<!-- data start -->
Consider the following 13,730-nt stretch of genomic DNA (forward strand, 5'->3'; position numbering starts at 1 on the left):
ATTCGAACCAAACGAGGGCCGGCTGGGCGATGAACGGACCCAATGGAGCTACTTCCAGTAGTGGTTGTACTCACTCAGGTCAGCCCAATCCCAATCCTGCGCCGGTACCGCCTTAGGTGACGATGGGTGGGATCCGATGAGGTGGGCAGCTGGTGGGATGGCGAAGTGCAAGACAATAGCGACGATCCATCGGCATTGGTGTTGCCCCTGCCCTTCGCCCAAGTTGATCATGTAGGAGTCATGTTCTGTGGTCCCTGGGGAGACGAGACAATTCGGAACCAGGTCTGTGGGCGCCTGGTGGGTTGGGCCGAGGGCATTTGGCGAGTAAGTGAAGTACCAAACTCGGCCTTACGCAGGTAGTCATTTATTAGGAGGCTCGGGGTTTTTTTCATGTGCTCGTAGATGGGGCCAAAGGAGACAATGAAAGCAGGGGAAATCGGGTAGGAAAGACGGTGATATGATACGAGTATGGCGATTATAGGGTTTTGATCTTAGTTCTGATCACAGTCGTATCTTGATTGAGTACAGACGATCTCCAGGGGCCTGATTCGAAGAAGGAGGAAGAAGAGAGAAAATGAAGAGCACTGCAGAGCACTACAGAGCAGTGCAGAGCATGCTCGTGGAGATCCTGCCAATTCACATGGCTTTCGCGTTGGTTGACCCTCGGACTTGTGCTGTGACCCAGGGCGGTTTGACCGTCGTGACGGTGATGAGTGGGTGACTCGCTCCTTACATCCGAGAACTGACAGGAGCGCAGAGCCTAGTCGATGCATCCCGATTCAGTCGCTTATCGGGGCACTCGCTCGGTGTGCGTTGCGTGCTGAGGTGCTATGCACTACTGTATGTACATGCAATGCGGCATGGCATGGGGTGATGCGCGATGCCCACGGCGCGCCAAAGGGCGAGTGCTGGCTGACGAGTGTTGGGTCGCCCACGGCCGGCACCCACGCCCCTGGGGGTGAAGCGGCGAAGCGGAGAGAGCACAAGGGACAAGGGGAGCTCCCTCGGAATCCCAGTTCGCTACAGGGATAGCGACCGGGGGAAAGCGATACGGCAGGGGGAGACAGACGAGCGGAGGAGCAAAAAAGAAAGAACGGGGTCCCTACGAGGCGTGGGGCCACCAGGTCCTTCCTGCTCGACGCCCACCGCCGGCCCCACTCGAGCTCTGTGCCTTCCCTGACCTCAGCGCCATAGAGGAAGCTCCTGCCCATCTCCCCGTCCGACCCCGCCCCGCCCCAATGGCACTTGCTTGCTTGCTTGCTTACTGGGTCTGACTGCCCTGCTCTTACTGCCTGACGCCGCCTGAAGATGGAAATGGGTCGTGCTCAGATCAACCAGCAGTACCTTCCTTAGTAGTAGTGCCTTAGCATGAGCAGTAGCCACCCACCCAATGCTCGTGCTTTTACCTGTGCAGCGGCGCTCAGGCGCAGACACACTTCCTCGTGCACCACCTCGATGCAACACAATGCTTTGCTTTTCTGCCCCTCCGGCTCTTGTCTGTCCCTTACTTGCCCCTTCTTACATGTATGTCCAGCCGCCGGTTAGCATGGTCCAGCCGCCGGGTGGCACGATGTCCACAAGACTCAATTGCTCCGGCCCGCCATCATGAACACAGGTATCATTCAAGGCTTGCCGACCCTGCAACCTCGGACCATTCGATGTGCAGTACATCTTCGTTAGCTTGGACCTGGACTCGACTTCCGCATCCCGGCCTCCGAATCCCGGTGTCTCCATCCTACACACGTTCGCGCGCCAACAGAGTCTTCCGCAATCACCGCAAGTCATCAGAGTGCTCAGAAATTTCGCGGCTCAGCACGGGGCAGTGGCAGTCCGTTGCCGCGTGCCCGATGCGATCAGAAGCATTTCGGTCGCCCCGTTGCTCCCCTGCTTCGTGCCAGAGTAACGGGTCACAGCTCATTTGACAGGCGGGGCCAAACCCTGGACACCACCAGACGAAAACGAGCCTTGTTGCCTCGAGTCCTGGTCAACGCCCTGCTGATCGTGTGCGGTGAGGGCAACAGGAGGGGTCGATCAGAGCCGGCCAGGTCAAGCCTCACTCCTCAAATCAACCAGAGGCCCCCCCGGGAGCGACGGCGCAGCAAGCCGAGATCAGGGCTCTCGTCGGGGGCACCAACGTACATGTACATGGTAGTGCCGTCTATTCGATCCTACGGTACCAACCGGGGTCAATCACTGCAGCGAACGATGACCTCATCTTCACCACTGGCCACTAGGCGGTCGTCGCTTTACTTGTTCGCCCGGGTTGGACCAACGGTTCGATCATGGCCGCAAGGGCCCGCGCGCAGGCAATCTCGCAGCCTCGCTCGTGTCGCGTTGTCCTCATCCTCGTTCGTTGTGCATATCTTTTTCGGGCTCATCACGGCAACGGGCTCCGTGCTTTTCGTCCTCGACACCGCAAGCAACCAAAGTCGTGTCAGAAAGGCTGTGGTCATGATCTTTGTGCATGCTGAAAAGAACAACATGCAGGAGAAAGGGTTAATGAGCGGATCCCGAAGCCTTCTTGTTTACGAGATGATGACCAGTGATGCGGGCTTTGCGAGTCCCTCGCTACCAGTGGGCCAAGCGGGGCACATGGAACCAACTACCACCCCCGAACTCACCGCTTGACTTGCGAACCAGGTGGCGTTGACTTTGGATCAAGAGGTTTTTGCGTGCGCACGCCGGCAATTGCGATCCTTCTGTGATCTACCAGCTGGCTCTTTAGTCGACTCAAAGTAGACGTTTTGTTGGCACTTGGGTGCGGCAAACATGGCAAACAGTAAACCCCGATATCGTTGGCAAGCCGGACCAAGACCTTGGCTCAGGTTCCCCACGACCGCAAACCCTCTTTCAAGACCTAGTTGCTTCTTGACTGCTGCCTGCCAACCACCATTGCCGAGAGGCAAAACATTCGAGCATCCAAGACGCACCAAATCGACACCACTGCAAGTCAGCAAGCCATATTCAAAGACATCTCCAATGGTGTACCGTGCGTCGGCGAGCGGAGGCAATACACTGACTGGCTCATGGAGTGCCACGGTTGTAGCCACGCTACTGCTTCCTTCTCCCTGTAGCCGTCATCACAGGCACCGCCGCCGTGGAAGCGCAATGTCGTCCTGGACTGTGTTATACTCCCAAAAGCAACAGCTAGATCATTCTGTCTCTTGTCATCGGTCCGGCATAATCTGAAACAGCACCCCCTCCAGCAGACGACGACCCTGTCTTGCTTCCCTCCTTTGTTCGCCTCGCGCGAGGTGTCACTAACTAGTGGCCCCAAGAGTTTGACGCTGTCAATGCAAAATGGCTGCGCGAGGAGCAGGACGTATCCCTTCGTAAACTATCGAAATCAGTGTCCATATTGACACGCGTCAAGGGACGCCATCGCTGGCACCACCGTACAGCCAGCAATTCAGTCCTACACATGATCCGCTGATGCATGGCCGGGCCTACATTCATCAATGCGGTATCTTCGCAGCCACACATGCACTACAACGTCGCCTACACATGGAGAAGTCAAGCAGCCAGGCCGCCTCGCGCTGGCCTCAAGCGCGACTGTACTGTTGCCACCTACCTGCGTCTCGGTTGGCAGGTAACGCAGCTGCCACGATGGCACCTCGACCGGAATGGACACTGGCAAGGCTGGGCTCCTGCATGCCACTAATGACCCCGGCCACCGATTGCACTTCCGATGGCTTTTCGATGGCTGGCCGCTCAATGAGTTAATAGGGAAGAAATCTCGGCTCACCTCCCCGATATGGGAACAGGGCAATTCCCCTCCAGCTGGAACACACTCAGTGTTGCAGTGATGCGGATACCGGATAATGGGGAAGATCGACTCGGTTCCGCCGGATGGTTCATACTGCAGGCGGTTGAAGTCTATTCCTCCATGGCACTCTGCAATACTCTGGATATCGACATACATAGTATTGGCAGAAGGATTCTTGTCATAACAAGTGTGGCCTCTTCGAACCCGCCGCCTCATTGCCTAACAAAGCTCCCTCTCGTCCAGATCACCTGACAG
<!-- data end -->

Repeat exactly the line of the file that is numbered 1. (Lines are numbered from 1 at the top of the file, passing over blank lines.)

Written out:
Consider the following 13,730-nt stretch of genomic DNA (forward strand, 5'->3'; position numbering starts at 1 on the left):